One example of such molecules which is very well known is the example of PolaroidR film. PolaroidR film contains linear molecules which absorb light polarized with electric fields in the long direction of the molecule. The energy of the absorbed photon is degraded into heat in PolaroidR film, but in theory could be transferred to another photoresist molecule, which would expose the photoresist molecule and allow development. The molecules in Polaroid film are aligned so that only one polarization is absorbed, and the alignment is effected by stretching the film. Various methods of aligning photoresist and other films will be discussed below.
In the case that a localized bond absorbs light of a short wavelength to produce a photochemical change necessary for a photoresist, the bond angle with respect to the molecular axis will determine the polarization absorbed and effective for exposure of the photoresist.
Other molecules can be thought of as planar molecules, where one dimension is much smaller than the other two. The sheets of carbon ions in graphite are one such example. In such molecules, light polarized perpendicular to the plane of the molecules is substantially less absorbed than light polarized in the plane of the molecules.
It is well known that materials such as liquid crystal materials placed on a substrate align in particular directions with respect to the surface of the substrate. It is also known that very thin layers of matrices of elongated molecules are known to have the elongated molecules align parallel to the surface of the substrate. Planar molecules are also known to align with their planes aligned parallel to the surface of the substrate. Photosensitive molecules which act as sensitizers or photacid generators or photobase generators in photoresists may also be engineered to align in such a fashion, which would lead to the resist being sensitive to light polarized parallel to the surface of the substrate and being insensitive to light polarized perpendicular to the surface of the substrate.
A preferred embodiment of the invention is to provide a material fluid comprising a matrix and photosensitive molecules admixed in the matrix, each of the photosensitive molecules having an axis, wherein each photosensitive molecule is insensitive to light of wavelength λ having a particular polarization with respect to the axis, and wherein each photosensitive molecules aligns with its axis having a particular direction with respect to the surface of the substrate when the matrix is formed as a layer on the surface of the substrate, and wherein the photosensitive molecules are insensitive to a light component of wavelength λ with polarization perpendicular to the surface, and wherein light of wavelength λ having polarization parallel to the surface causes a reaction in the photosensitive molecules which allows development of the layer as a photoresist layer. In the method of the invention, the fluid is applied as a layer on to the surface of a semiconductor substrate, and the molecules either align spontaneously with respect to the substrate, or are aligned by methods as known in the art. The layer is solidified by evaporation or by polymerization, as examples, and the oriented layer then acts as herein described.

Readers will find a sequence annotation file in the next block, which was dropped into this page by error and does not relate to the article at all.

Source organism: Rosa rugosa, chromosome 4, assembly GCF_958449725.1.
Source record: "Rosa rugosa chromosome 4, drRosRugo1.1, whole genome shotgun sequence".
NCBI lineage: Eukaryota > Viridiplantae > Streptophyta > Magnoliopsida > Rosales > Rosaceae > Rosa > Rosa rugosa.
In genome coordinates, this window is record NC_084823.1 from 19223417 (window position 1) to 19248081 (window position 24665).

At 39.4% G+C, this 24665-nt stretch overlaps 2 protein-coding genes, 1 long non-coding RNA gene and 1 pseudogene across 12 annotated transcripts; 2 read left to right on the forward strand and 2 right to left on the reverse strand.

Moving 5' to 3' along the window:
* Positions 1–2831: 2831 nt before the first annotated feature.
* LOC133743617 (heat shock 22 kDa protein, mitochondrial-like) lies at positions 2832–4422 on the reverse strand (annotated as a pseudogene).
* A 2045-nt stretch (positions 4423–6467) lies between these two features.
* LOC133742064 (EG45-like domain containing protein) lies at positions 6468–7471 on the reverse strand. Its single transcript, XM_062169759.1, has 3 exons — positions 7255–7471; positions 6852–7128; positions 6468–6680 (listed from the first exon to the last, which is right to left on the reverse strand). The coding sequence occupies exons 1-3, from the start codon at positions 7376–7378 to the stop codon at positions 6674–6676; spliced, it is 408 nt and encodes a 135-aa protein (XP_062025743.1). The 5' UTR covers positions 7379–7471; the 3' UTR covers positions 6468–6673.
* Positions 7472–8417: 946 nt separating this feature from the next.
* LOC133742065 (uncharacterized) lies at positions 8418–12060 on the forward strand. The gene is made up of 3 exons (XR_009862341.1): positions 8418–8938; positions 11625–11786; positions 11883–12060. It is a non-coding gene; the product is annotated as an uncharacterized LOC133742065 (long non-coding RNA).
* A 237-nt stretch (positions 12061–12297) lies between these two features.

In another preferred embodiment, a photosensitive molecule with an axis oriented perpendicularly to that above absorbs light and causes a reaction that inhibits the development of the layer as a photoresist material. The total photoresist formulation would then contain another photosensitive material (which may or may not have oriented axes within the matrix) that accelerates the chemical reactions needed for development. The balance between acceleration and inhibition gives rise to a net polarization sensitivity which selects the images formed by light polarized parallel to the plane of the resist film.
In another preferred embodiment sketched in
In another preferred embodiment, such a layer 84 is also effective as a top anti-reflection coating for the desired polarization.
In another preferred embodiment, layer 84 is formed as a sheet 92 in
There are a number of techniques art of aligning molecules in thin films or layers known to the inventor. (In the sense of this specification, a thin layer or film is a layer or film with one spatial dimension very much smaller than two other spatial dimensions.) Among them are: